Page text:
Collections > UNC Chapel Hill Undergraduate Honors Theses Collection > Advanced Practice Pharmacists: cost of medications prescribed by ClinicaL Pharmacist PractitionErs compared to Primary Care Providers in North Carolina (APPLE-NC)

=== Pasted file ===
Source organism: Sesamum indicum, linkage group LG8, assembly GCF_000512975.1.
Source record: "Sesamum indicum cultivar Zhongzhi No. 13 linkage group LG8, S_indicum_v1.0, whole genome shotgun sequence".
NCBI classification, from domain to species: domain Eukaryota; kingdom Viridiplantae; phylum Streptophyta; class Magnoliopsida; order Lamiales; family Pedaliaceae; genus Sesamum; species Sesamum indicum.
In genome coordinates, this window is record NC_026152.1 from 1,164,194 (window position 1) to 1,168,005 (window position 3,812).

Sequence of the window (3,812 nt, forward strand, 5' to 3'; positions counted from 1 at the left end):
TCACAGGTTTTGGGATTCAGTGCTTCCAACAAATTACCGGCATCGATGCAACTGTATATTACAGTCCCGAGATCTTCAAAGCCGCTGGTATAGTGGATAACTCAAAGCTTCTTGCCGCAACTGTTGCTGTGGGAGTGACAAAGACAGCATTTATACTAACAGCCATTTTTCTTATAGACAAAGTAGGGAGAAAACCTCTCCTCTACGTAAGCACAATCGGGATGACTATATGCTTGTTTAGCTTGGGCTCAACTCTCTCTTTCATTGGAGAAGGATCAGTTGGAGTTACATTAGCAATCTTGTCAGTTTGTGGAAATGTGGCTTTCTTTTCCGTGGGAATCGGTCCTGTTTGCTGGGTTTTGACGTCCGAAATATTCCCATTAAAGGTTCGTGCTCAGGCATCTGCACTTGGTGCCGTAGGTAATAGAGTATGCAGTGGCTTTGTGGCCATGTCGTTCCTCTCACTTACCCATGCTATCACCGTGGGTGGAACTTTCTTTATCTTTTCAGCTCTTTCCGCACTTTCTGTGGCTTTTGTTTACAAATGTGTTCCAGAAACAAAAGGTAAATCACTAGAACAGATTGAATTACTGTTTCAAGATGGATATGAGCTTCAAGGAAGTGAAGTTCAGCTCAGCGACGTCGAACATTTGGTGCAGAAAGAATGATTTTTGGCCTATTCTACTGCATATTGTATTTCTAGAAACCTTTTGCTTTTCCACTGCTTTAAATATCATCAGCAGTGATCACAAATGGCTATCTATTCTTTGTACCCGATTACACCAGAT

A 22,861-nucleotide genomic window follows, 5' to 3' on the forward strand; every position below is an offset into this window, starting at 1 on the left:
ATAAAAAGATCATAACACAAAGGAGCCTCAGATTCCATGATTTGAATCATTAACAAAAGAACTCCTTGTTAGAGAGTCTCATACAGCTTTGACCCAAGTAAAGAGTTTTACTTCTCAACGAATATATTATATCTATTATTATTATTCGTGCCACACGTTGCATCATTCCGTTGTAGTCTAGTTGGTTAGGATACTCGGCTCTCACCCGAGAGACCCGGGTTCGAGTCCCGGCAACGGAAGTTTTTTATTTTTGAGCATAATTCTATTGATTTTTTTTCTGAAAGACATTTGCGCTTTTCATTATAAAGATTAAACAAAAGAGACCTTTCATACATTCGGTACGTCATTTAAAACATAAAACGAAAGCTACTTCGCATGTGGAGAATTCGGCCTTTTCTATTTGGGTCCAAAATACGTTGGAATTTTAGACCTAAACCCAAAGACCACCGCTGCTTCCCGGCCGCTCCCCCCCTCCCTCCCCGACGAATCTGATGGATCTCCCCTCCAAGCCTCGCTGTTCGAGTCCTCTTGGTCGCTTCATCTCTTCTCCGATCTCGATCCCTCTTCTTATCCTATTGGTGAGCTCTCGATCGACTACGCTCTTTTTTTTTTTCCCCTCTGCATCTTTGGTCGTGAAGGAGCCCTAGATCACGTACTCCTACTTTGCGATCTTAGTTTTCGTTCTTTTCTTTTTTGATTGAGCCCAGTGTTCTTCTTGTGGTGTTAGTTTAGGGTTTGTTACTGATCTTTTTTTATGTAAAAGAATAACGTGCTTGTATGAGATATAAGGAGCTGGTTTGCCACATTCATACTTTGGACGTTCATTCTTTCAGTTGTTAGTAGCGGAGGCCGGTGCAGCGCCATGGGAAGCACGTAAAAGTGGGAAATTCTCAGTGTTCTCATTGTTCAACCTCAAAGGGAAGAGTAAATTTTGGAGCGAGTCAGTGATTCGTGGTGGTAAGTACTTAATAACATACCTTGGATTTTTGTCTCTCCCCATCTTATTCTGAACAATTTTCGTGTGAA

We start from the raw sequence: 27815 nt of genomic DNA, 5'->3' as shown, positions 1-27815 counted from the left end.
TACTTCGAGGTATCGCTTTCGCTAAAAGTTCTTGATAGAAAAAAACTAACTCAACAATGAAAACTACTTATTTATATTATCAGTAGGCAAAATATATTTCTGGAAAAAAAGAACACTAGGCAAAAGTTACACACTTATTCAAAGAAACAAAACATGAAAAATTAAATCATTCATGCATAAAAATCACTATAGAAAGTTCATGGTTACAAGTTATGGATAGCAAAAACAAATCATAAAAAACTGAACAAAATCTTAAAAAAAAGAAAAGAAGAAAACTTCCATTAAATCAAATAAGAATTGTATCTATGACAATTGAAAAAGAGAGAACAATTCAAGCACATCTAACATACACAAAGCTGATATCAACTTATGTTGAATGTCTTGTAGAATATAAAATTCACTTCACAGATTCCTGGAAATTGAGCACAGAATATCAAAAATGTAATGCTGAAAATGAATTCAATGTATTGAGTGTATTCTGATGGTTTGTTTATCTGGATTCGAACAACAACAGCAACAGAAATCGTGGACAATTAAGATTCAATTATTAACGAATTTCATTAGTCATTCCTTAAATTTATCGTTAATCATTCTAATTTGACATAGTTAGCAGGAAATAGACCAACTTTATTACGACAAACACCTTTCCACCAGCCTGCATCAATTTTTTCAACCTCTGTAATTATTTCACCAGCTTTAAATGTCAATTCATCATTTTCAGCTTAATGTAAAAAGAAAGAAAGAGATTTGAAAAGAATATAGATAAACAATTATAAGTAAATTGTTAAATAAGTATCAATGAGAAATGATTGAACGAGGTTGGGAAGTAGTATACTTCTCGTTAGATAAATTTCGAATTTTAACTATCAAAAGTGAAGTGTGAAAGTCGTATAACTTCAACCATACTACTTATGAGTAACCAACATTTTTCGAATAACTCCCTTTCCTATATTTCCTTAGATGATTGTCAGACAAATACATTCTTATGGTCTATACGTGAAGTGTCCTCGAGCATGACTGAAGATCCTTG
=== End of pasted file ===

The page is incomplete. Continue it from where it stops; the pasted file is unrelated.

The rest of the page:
Introduction: There is a need to discover new methods of cost-­‐effective care as the healthcare system transitions to a model emphasizing quality outcomes. Medication prices continue to rise and must be considered when evaluating the cost of new approaches to treatment. Increased utilization of advanced practice pharmacists represents one solution to appropriate medication use in chronic disease state management. However, the effect on the cost of prescribed pharmacotherapy is unknown. Objective: To determine the cost of medications prescribed to patients receiving care from both Clinical Pharmacist Practitioners (CPPs) and Primary Care Providers (PCP: physician, family nurse practitioner, and physician assistant) compared to those just receiving care from PCPs. Methods: This was a retrospective matched cohort analysis. Each cohort was matched by gender, age, and disease states of interest. There were 130 patients total, 65 in each cohort, seen at the University of North Carolina outpatient clinics between November 2008 and November 2011. The primary endpoint was average medication cost per day per patient determined by the average wholesale price (AWP) of prescribed medications. The secondary endpoint was average number of therapy changes per year per patient. Results: There was no statistical difference in the average medication cost per day per patient in the CPP cohort versus PCP cohort ($38.52 vs. $38.23, respectively; p = 0.97). Patients managed by CPPs experienced a higher average number of therapy changes per year compared to patients only managed by PCPs (21.1 vs. 15.5, respectively; p = 0.032). Conclusions: CPPs utilized within the healthcare team did not result in an increased medication cost despite being correlated with more therapy changes.